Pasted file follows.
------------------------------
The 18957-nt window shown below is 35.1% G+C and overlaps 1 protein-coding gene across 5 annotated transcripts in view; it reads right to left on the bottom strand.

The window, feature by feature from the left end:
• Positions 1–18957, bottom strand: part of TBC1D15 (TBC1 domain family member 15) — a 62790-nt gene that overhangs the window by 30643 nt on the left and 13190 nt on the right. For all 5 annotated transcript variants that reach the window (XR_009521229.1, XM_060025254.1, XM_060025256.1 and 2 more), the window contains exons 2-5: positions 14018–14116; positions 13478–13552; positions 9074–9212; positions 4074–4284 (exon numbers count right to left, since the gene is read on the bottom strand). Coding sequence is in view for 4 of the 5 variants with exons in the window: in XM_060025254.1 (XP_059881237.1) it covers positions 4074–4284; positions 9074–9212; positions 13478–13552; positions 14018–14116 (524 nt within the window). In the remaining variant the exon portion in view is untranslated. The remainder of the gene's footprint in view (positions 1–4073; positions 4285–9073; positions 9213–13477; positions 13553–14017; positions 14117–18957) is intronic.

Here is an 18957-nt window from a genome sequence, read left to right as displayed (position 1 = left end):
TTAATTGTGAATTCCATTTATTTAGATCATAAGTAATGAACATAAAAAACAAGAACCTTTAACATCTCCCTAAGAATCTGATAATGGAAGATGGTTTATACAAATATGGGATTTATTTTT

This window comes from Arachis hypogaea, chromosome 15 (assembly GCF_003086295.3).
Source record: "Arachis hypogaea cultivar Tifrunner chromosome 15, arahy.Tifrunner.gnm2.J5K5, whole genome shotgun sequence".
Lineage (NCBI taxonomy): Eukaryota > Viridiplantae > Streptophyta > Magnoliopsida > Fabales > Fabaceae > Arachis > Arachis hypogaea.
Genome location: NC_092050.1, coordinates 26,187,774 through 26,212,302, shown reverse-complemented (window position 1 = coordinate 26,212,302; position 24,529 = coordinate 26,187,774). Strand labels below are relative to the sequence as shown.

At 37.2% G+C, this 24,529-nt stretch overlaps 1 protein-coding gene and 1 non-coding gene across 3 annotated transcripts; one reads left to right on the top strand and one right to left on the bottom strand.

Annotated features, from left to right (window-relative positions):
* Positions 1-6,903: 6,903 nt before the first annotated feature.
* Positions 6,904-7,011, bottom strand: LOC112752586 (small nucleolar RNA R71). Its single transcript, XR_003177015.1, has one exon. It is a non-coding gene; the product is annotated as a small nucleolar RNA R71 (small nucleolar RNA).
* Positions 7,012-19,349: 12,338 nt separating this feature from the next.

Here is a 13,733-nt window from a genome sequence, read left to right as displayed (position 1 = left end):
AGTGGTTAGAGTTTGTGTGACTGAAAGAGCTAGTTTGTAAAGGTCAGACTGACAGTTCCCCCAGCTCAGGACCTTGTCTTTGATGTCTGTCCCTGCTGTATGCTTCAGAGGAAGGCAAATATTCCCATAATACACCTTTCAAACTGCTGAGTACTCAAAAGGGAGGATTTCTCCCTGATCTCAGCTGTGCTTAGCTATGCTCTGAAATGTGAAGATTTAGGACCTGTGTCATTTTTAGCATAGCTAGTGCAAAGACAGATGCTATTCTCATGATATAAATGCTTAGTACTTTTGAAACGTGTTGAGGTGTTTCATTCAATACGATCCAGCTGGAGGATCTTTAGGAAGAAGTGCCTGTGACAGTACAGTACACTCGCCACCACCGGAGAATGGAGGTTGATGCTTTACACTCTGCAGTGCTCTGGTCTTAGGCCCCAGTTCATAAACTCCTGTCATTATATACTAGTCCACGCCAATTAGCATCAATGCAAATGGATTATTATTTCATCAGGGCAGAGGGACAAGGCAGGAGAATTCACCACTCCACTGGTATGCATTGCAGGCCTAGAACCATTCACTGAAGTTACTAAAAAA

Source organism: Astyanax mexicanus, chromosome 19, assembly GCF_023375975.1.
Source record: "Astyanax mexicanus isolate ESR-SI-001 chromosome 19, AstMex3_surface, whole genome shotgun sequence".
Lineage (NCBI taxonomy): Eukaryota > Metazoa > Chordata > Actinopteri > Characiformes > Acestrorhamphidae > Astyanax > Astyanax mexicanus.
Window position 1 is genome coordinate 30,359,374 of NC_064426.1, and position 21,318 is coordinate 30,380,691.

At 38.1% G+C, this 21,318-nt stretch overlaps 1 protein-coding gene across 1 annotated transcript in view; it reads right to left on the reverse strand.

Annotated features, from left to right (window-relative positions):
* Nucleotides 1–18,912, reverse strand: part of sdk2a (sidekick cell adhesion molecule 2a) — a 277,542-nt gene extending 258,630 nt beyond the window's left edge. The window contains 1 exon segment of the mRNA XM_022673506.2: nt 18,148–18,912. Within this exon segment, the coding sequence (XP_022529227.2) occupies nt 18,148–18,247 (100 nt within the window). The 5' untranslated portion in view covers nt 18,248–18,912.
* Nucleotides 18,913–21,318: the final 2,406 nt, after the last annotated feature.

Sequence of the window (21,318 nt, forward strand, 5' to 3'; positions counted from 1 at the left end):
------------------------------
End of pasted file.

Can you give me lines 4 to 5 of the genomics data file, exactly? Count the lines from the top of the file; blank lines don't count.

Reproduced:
Here is an 18957-nt window from a genome sequence, read left to right as displayed (position 1 = left end):
TTAATTGTGAATTCCATTTATTTAGATCATAAGTAATGAACATAAAAAACAAGAACCTTTAACATCTCCCTAAGAATCTGATAATGGAAGATGGTTTATACAAATATGGGATTTATTTTT